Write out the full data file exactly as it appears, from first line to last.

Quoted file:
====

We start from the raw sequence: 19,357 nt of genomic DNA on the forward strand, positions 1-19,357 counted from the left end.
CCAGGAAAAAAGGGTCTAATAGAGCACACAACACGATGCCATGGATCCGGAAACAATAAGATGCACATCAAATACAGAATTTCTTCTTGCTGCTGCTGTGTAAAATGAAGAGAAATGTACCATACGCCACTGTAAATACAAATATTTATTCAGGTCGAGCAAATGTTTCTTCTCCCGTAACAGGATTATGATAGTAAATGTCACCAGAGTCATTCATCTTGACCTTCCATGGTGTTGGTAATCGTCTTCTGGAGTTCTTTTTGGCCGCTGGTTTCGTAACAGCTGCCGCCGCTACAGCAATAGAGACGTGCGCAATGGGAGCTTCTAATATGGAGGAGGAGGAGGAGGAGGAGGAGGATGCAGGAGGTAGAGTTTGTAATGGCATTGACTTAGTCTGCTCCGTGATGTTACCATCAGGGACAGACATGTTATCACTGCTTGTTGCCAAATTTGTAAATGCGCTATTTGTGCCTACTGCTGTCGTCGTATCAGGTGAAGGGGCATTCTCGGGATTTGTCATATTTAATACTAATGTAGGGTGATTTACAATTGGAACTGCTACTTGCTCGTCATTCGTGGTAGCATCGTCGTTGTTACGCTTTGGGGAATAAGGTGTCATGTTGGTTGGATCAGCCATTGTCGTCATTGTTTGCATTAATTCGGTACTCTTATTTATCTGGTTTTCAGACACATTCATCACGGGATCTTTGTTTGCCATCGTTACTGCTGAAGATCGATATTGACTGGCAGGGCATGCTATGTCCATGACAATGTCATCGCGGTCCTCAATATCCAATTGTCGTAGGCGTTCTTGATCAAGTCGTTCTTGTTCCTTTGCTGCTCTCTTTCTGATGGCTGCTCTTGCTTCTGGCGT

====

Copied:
We start from the raw sequence: 19,357 nt of genomic DNA on the forward strand, positions 1-19,357 counted from the left end.
CCAGGAAAAAAGGGTCTAATAGAGCACACAACACGATGCCATGGATCCGGAAACAATAAGATGCACATCAAATACAGAATTTCTTCTTGCTGCTGCTGTGTAAAATGAAGAGAAATGTACCATACGCCACTGTAAATACAAATATTTATTCAGGTCGAGCAAATGTTTCTTCTCCCGTAACAGGATTATGATAGTAAATGTCACCAGAGTCATTCATCTTGACCTTCCATGGTGTTGGTAATCGTCTTCTGGAGTTCTTTTTGGCCGCTGGTTTCGTAACAGCTGCCGCCGCTACAGCAATAGAGACGTGCGCAATGGGAGCTTCTAATATGGAGGAGGAGGAGGAGGAGGAGGAGGATGCAGGAGGTAGAGTTTGTAATGGCATTGACTTAGTCTGCTCCGTGATGTTACCATCAGGGACAGACATGTTATCACTGCTTGTTGCCAAATTTGTAAATGCGCTATTTGTGCCTACTGCTGTCGTCGTATCAGGTGAAGGGGCATTCTCGGGATTTGTCATATTTAATACTAATGTAGGGTGATTTACAATTGGAACTGCTACTTGCTCGTCATTCGTGGTAGCATCGTCGTTGTTACGCTTTGGGGAATAAGGTGTCATGTTGGTTGGATCAGCCATTGTCGTCATTGTTTGCATTAATTCGGTACTCTTATTTATCTGGTTTTCAGACACATTCATCACGGGATCTTTGTTTGCCATCGTTACTGCTGAAGATCGATATTGACTGGCAGGGCATGCTATGTCCATGACAATGTCATCGCGGTCCTCAATATCCAATTGTCGTAGGCGTTCTTGATCAAGTCGTTCTTGTTCCTTTGCTGCTCTCTTTCTGATGGCTGCTCTTGCTTCTGGCGT